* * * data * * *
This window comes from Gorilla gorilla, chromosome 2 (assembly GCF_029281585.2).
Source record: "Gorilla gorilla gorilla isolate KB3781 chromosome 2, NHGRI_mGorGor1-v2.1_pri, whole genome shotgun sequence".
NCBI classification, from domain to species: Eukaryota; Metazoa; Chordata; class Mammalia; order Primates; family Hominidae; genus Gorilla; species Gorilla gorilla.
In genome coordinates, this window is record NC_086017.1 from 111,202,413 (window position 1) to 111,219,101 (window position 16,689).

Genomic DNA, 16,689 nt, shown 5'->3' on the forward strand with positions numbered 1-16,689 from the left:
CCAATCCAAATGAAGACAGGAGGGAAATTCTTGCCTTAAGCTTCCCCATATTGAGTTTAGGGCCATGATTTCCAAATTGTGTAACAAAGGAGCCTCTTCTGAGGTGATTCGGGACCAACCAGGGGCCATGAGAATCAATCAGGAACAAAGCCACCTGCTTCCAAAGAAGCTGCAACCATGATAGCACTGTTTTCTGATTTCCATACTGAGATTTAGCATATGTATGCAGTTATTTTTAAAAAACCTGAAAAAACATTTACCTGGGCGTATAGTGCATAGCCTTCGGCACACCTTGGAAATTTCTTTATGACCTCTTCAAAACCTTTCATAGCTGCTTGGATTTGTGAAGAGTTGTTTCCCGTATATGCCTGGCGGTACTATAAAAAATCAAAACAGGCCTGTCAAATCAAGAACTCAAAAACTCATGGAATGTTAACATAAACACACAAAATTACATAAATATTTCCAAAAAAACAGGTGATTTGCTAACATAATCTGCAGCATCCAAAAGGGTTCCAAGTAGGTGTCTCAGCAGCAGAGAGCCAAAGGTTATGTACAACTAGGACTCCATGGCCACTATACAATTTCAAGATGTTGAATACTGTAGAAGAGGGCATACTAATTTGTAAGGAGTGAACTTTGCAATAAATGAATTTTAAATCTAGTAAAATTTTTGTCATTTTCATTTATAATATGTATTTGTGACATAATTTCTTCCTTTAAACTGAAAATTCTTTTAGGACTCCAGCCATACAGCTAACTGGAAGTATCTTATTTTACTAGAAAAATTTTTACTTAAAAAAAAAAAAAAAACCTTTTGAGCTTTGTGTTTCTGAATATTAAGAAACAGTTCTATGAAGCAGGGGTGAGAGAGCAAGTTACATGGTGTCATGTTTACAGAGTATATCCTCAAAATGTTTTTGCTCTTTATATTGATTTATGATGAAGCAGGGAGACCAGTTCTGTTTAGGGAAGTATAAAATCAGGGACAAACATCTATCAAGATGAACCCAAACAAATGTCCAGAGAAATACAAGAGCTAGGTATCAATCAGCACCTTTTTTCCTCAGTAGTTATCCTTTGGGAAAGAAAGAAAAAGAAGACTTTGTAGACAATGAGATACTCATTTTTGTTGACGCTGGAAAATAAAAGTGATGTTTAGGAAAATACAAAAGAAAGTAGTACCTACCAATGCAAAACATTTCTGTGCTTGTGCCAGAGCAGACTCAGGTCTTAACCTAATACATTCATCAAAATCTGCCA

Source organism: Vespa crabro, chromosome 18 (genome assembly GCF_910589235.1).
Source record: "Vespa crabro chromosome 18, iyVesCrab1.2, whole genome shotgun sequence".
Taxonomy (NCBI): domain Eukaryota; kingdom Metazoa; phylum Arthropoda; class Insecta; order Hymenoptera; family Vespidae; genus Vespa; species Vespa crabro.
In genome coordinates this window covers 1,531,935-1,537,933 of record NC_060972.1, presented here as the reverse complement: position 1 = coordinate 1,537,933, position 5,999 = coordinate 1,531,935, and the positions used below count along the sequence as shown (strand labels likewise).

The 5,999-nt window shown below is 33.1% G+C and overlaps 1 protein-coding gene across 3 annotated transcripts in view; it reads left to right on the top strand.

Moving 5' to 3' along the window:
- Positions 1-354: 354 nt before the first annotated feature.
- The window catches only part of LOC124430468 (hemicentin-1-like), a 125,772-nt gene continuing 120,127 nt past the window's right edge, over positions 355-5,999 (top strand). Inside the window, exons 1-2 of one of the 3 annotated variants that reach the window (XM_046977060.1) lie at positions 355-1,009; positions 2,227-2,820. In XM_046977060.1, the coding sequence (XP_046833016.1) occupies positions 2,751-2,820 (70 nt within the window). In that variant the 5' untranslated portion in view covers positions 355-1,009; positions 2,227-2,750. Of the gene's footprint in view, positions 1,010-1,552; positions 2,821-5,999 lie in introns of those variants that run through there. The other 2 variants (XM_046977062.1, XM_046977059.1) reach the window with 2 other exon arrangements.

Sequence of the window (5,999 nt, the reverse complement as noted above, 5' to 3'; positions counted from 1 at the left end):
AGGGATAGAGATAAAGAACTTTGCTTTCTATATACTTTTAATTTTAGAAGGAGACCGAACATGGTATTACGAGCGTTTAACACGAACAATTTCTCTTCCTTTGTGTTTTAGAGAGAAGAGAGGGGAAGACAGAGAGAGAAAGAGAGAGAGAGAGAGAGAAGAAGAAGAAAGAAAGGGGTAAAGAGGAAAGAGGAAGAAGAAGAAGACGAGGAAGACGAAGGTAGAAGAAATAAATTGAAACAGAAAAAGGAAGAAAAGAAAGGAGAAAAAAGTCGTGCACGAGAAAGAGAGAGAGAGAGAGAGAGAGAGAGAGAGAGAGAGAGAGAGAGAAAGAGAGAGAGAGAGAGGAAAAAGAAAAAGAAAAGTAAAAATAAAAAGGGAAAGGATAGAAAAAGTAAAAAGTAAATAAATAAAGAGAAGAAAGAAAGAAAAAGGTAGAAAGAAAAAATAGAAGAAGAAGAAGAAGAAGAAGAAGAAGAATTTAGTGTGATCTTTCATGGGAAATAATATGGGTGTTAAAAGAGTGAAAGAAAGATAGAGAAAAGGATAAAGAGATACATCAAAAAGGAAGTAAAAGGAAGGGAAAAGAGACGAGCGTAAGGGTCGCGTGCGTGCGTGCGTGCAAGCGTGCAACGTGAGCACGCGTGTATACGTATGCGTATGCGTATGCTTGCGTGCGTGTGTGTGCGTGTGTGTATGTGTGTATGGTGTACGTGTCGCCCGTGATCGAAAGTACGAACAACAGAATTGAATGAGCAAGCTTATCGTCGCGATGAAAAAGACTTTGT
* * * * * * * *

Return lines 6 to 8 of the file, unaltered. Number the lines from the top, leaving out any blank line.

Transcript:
CCAATCCAAATGAAGACAGGAGGGAAATTCTTGCCTTAAGCTTCCCCATATTGAGTTTAGGGCCATGATTTCCAAATTGTGTAACAAAGGAGCCTCTTCTGAGGTGATTCGGGACCAACCAGGGGCCATGAGAATCAATCAGGAACAAAGCCACCTGCTTCCAAAGAAGCTGCAACCATGATAGCACTGTTTTCTGATTTCCATACTGAGATTTAGCATATGTATGCAGTTATTTTTAAAAAACCTGAAAAAACATTTACCTGGGCGTATAGTGCATAGCCTTCGGCACACCTTGGAAATTTCTTTATGACCTCTTCAAAACCTTTCATAGCTGCTTGGATTTGTGAAGAGTTGTTTCCCGTATATGCCTGGCGGTACTATAAAAAATCAAAACAGGCCTGTCAAATCAAGAACTCAAAAACTCATGGAATGTTAACATAAACACACAAAATTACATAAATATTTCCAAAAAAACAGGTGATTTGCTAACATAATCTGCAGCATCCAAAAGGGTTCCAAGTAGGTGTCTCAGCAGCAGAGAGCCAAAGGTTATGTACAACTAGGACTCCATGGCCACTATACAATTTCAAGATGTTGAATACTGTAGAAGAGGGCATACTAATTTGTAAGGAGTGAACTTTGCAATAAATGAATTTTAAATCTAGTAAAATTTTTGTCATTTTCATTTATAATATGTATTTGTGACATAATTTCTTCCTTTAAACTGAAAATTCTTTTAGGACTCCAGCCATACAGCTAACTGGAAGTATCTTATTTTACTAGAAAAATTTTTACTTAAAAAAAAAAAAAAAACCTTTTGAGCTTTGTGTTTCTGAATATTAAGAAACAGTTCTATGAAGCAGGGGTGAGAGAGCAAGTTACATGGTGTCATGTTTACAGAGTATATCCTCAAAATGTTTTTGCTCTTTATATTGATTTATGATGAAGCAGGGAGACCAGTTCTGTTTAGGGAAGTATAAAATCAGGGACAAACATCTATCAAGATGAACCCAAACAAATGTCCAGAGAAATACAAGAGCTAGGTATCAATCAGCACCTTTTTTCCTCAGTAGTTATCCTTTGGGAAAGAAAGAAAAAGAAGACTTTGTAGACAATGAGATACTCATTTTTGTTGACGCTGGAAAATAAAAGTGATGTTTAGGAAAATACAAAAGAAAGTAGTACCTACCAATGCAAAACATTTCTGTGCTTGTGCCAGAGCAGACTCAGGTCTTAACCTAATACATTCATCAAAATCTGCCA

Source organism: Vespa crabro, chromosome 18 (genome assembly GCF_910589235.1).
Source record: "Vespa crabro chromosome 18, iyVesCrab1.2, whole genome shotgun sequence".